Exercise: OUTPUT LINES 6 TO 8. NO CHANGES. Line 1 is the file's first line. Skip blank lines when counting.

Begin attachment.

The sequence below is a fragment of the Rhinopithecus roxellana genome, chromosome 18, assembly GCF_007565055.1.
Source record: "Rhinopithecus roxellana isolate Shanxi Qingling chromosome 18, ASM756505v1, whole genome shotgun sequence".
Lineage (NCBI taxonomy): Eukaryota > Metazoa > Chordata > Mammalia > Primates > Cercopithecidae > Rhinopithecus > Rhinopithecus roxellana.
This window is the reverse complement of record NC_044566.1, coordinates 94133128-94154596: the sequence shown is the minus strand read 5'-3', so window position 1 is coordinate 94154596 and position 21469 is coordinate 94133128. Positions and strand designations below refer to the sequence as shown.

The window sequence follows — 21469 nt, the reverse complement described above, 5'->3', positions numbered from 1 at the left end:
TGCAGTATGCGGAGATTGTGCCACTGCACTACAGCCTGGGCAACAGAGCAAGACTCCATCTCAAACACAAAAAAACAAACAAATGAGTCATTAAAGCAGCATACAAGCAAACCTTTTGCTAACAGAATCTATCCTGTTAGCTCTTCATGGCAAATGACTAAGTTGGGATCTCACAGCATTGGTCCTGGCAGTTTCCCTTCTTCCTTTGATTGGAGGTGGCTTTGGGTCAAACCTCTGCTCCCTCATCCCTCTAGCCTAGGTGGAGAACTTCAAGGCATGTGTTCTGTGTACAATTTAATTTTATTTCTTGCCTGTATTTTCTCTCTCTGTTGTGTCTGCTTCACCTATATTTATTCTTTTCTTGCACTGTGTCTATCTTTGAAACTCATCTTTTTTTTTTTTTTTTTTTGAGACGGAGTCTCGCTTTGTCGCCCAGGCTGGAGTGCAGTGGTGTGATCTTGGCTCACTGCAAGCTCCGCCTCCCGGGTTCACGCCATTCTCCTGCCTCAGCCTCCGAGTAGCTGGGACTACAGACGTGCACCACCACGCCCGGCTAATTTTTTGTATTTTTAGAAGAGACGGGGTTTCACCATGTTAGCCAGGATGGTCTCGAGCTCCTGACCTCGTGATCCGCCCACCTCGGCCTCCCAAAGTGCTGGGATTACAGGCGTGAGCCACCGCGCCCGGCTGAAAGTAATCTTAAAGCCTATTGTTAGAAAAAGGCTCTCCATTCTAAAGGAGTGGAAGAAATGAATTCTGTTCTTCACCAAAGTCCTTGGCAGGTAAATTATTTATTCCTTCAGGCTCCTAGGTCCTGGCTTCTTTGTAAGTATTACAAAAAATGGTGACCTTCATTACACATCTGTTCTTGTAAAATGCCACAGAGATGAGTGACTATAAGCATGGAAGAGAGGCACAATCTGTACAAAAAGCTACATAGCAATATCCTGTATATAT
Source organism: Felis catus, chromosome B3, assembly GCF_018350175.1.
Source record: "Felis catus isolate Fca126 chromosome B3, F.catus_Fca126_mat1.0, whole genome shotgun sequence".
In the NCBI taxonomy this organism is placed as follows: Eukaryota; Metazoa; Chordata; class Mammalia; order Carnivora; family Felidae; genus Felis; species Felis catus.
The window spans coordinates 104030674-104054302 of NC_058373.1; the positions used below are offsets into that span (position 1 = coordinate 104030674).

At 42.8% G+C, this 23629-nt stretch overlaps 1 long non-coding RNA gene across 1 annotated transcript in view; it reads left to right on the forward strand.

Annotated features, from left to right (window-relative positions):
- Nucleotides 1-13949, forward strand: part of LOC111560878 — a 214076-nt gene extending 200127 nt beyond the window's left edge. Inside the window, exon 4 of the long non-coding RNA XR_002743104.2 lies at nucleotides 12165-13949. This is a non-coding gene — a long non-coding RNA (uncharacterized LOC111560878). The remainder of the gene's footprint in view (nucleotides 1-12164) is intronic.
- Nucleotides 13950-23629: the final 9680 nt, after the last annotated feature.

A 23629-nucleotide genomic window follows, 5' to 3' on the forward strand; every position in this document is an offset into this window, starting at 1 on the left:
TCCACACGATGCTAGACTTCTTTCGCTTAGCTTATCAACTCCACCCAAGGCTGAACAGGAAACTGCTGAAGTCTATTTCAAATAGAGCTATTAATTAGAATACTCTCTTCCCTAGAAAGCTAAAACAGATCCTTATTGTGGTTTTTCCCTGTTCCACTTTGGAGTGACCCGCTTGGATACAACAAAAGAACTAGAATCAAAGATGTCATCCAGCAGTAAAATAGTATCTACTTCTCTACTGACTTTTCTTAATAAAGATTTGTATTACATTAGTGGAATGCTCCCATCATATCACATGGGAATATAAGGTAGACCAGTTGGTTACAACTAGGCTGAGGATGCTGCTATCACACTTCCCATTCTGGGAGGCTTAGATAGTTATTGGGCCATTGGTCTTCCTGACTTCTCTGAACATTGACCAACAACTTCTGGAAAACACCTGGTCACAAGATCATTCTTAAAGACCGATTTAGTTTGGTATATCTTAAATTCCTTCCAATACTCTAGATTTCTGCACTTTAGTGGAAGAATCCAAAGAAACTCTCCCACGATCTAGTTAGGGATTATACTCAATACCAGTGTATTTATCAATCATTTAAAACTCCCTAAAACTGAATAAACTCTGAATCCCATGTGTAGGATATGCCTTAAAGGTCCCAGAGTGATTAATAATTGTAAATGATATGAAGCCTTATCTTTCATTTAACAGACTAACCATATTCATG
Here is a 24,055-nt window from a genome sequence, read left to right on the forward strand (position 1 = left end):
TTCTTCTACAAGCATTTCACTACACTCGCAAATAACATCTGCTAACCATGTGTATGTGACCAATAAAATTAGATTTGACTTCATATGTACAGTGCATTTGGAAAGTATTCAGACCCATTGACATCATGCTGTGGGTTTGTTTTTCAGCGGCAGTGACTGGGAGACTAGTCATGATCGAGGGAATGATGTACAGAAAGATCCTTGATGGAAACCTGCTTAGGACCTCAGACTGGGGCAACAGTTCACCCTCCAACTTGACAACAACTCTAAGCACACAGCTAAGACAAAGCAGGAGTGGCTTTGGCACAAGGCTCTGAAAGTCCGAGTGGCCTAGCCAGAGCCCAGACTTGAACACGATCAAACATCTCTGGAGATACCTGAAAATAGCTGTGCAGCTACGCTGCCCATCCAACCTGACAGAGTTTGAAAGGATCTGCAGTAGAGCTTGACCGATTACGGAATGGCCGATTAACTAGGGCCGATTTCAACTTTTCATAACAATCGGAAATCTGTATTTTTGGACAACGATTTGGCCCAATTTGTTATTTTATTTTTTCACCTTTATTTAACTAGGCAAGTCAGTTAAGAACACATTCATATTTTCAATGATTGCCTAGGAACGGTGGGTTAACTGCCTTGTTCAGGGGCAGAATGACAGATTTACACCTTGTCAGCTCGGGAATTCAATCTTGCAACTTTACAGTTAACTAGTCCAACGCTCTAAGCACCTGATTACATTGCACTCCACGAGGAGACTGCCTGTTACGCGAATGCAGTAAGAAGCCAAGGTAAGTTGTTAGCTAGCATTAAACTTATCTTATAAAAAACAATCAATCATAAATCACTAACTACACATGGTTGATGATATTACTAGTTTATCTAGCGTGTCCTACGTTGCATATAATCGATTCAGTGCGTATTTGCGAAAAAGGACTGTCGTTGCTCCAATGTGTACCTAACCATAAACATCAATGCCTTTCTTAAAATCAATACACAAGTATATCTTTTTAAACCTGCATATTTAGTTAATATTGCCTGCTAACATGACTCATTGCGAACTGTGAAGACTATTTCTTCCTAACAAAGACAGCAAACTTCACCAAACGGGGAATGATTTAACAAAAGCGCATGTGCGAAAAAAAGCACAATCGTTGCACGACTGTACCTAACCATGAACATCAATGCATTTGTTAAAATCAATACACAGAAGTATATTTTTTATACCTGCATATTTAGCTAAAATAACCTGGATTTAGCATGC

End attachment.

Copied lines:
TGCAGTATGCGGAGATTGTGCCACTGCACTACAGCCTGGGCAACAGAGCAAGACTCCATCTCAAACACAAAAAAACAAACAAATGAGTCATTAAAGCAGCATACAAGCAAACCTTTTGCTAACAGAATCTATCCTGTTAGCTCTTCATGGCAAATGACTAAGTTGGGATCTCACAGCATTGGTCCTGGCAGTTTCCCTTCTTCCTTTGATTGGAGGTGGCTTTGGGTCAAACCTCTGCTCCCTCATCCCTCTAGCCTAGGTGGAGAACTTCAAGGCATGTGTTCTGTGTACAATTTAATTTTATTTCTTGCCTGTATTTTCTCTCTCTGTTGTGTCTGCTTCACCTATATTTATTCTTTTCTTGCACTGTGTCTATCTTTGAAACTCATCTTTTTTTTTTTTTTTTTTTGAGACGGAGTCTCGCTTTGTCGCCCAGGCTGGAGTGCAGTGGTGTGATCTTGGCTCACTGCAAGCTCCGCCTCCCGGGTTCACGCCATTCTCCTGCCTCAGCCTCCGAGTAGCTGGGACTACAGACGTGCACCACCACGCCCGGCTAATTTTTTGTATTTTTAGAAGAGACGGGGTTTCACCATGTTAGCCAGGATGGTCTCGAGCTCCTGACCTCGTGATCCGCCCACCTCGGCCTCCCAAAGTGCTGGGATTACAGGCGTGAGCCACCGCGCCCGGCTGAAAGTAATCTTAAAGCCTATTGTTAGAAAAAGGCTCTCCATTCTAAAGGAGTGGAAGAAATGAATTCTGTTCTTCACCAAAGTCCTTGGCAGGTAAATTATTTATTCCTTCAGGCTCCTAGGTCCTGGCTTCTTTGTAAGTATTACAAAAAATGGTGACCTTCATTACACATCTGTTCTTGTAAAATGCCACAGAGATGAGTGACTATAAGCATGGAAGAGAGGCACAATCTGTACAAAAAGCTACATAGCAATATCCTGTATATAT
Source organism: Felis catus, chromosome B3, assembly GCF_018350175.1.
Source record: "Felis catus isolate Fca126 chromosome B3, F.catus_Fca126_mat1.0, whole genome shotgun sequence".